charge 
of 
our
 schools. 
No 
one 
is 
in 
charge 
of 
the 
environment. 

No 
one 
is 
in 
charge 
of 
national
 security. 

No 
one 
is 
in 
charge! 

These 
systems 
are 
emergent 
phenomena — the
 result 
of
 thousands 
of 
small, 
local 
actions 
that 
converged 
to
 create 
powerful 
systems 
with
 properties 
that 
may 
bear 
little 
or 
no 
resemblance 
to 
the 
smaller 
actions 
that 
gave 
rise 
to
 them. 
These 
are 
the 
systems 
that 
now 
dominate 
our 
lives; 
they 
cannot 
be 
changed 
by working 
backwards, 
focusing 
on 
only 
a 
few 
simple 
causes. 

And
 certainly 
they 
cannot 
be 
changed 
by 
the 
boldest 
visions 
of 
our 
most
 heroic
 leaders.


    If 
we 
want 
to 
be 
able 
to
 get 
these 
complex 
systems 
to 
work 
better, 
we 
need 
to 
abandon our 
reliance 
on 
the 
leader‐as‐hero 
and 
invite 
in 
the 
leader‐as‐host.
 We
 need 
to 
support
 those 
leaders 
who 
know
 that 
problems 
are 
complex, 
who 
know 
that 
in 
order 
to understand 
the 
full 
complexity 
of 
any 
issue,
 all
 parts 
of 

the 
system 
need 
to 
be 
invited
 in to 
participate and 
contribute.
 
We,
 as 
followers, 
need 
to 
give 
our
 leaders 
time,
 patience, forgiveness;
 and 
we 
need 
to 
be 
willing 
to 
step 
up 
and 
contribute.”

    Like

  2. I liked what you stated, Through technology we, as leaders, can and must feed this craving to build trust and foster critical thinking while enhancing job satisfaction and workplace engagement. Technology also enhances the ability to incorporate diversity in thinking by keeping us connected throughout the world. Think about where we all are and how we have come together. I think about us doing these blogs. I never thought I’d have a blog but truly enjoyed it more than writing a paper! But if we had to write a paper — were we really investing ourselves within technology? We each choose different platforms that may have worked better for us. I chose Blogger because of it’s connectivity to Google and I like operating off Google. The direction of how we took the prompts were very interesting too. It was great to see how we tied the readings into what we are working with in reality. I really enjoyed reading and sharing these thoughts and comments with you throughout the course!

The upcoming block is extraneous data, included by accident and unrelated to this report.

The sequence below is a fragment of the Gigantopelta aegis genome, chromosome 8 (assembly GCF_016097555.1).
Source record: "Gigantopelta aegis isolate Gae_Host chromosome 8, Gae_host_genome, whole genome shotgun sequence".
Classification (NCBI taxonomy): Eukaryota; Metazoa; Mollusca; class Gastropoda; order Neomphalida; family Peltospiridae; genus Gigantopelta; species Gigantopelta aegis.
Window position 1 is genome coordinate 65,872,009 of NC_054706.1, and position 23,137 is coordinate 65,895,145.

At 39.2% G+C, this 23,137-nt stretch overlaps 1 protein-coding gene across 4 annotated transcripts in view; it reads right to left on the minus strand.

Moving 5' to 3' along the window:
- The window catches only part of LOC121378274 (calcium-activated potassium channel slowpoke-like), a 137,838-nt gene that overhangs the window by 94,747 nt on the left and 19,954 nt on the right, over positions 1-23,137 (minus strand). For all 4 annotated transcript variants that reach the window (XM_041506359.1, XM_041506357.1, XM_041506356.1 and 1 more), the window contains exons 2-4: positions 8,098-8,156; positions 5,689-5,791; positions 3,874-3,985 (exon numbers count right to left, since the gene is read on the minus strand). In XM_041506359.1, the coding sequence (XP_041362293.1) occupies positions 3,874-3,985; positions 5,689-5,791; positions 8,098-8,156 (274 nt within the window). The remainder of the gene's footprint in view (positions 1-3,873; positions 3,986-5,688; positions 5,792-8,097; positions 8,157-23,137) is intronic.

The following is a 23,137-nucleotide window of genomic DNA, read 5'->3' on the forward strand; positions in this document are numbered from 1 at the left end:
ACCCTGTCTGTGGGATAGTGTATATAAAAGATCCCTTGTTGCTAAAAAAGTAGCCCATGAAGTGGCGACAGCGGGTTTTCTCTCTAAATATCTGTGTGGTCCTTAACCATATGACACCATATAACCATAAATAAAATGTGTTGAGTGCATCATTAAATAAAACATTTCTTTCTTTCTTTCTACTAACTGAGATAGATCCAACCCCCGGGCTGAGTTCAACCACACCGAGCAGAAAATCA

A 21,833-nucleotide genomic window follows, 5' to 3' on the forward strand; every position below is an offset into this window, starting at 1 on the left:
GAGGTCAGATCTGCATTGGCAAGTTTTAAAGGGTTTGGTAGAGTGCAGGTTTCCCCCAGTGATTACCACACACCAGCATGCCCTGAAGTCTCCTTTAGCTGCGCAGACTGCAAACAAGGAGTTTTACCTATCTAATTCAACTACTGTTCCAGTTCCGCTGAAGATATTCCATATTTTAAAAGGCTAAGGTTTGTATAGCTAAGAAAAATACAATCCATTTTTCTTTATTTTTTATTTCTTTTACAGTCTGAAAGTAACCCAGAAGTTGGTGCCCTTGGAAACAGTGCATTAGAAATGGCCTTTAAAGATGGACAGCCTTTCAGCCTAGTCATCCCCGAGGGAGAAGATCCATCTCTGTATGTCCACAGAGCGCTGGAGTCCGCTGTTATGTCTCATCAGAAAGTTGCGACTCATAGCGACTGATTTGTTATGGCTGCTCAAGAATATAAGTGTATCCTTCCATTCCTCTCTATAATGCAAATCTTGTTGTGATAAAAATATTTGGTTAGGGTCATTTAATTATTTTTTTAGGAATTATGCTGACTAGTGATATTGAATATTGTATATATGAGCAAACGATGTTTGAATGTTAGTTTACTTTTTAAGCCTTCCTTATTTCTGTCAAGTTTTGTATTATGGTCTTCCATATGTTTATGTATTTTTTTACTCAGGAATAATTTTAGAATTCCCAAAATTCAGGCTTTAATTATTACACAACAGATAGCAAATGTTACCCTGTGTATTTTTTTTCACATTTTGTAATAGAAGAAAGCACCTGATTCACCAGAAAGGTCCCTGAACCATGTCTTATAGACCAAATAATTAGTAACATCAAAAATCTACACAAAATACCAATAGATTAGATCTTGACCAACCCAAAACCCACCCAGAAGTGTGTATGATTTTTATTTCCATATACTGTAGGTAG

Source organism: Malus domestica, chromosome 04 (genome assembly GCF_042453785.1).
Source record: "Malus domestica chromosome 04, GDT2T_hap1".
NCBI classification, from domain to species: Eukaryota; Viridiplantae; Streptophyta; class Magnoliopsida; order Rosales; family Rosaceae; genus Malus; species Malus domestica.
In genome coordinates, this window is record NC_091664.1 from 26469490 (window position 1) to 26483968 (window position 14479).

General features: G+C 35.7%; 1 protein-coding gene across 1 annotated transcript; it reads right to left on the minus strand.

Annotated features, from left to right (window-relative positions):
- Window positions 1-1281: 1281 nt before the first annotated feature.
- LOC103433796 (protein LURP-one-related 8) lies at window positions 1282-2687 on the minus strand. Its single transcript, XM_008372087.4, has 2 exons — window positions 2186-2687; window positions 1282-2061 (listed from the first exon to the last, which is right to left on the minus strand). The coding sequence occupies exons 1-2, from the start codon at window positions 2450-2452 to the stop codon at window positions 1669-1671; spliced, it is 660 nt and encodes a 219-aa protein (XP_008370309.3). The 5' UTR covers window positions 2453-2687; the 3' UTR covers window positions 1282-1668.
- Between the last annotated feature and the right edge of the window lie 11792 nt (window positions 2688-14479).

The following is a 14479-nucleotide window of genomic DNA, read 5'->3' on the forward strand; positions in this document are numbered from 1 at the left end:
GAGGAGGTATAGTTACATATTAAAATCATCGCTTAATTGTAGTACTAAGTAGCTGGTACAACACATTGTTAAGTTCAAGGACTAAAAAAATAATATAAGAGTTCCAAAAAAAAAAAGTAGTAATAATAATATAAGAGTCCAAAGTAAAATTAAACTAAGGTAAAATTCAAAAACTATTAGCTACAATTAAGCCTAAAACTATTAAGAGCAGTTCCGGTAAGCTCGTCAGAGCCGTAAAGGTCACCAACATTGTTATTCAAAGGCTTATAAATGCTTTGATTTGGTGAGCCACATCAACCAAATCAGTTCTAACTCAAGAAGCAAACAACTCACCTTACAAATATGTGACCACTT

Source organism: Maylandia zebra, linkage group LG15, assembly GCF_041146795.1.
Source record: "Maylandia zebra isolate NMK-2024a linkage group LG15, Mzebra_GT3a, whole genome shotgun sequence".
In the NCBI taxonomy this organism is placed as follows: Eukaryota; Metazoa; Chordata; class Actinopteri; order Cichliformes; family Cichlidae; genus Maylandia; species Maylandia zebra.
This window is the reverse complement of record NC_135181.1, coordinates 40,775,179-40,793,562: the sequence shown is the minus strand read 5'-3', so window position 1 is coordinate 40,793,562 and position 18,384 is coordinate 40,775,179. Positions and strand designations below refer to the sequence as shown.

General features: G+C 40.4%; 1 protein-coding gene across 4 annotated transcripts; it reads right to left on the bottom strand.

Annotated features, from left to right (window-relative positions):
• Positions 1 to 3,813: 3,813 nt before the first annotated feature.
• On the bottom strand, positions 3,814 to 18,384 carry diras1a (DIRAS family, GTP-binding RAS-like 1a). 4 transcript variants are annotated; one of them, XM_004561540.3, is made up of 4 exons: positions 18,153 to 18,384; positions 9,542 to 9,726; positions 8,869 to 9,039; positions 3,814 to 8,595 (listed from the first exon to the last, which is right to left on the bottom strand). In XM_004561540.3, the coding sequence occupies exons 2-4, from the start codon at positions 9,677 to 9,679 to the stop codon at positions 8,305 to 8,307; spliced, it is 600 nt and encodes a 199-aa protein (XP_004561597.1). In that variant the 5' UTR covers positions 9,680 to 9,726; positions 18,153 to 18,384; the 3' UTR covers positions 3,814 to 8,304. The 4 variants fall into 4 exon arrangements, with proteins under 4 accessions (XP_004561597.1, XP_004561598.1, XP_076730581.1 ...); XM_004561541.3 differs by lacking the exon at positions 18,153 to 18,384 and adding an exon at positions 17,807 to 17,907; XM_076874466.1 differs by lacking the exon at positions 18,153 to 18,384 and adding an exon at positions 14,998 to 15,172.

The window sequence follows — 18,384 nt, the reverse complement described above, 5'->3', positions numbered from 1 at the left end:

Liked by 1 person

  3. I am going through the same exercise and pushing the team to drive and decide on their own. I noticed, in technology, there is unspoken respect to those who may be in leadership roles or more experience. This can make it challenging as a leader to identify a successor. I push my team members to meet without, make decisions, make mistakes, debrief what they learned. As a leader, we should be empowering others. It is through sharing and uplifting where we are most impactful. Cheers to your empowerment effort!

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  4. I love the idea of team empowerment and promote it heavily in all my projects under my program. In fact team empowerment was the focus of my essay submitted for admission to Creighton University, so its a huge passion of mine.

    That said, if decisions are made within the lowest level teams, then do we run the risk of independent silos? in other words, how do organizations maintain a strategic vision and direction? If there is no true leader role, then how do all the teams buy-in to the overall strategy and make decisions that most contribute to that strategy? How do we get teams to identify and understand the impacts their decisions have on other systems, business users, and operational teams?

    Do we run the risk of independent teams within an organization acting like independent contractors or vendors?

    The organization I work for is so large, and we are starting to see this type of behavior happen. The individual teams are empowered and make decisions, but that middle to upper layer is somewhat missing and we’ve had to either do a lot of extra work to make all the interfaces with other systems work or completely backtrack and implement a different system that worked better with the environment.

    I do not have an answer, but just wanted to throw out some thoughts based on experience.

    Like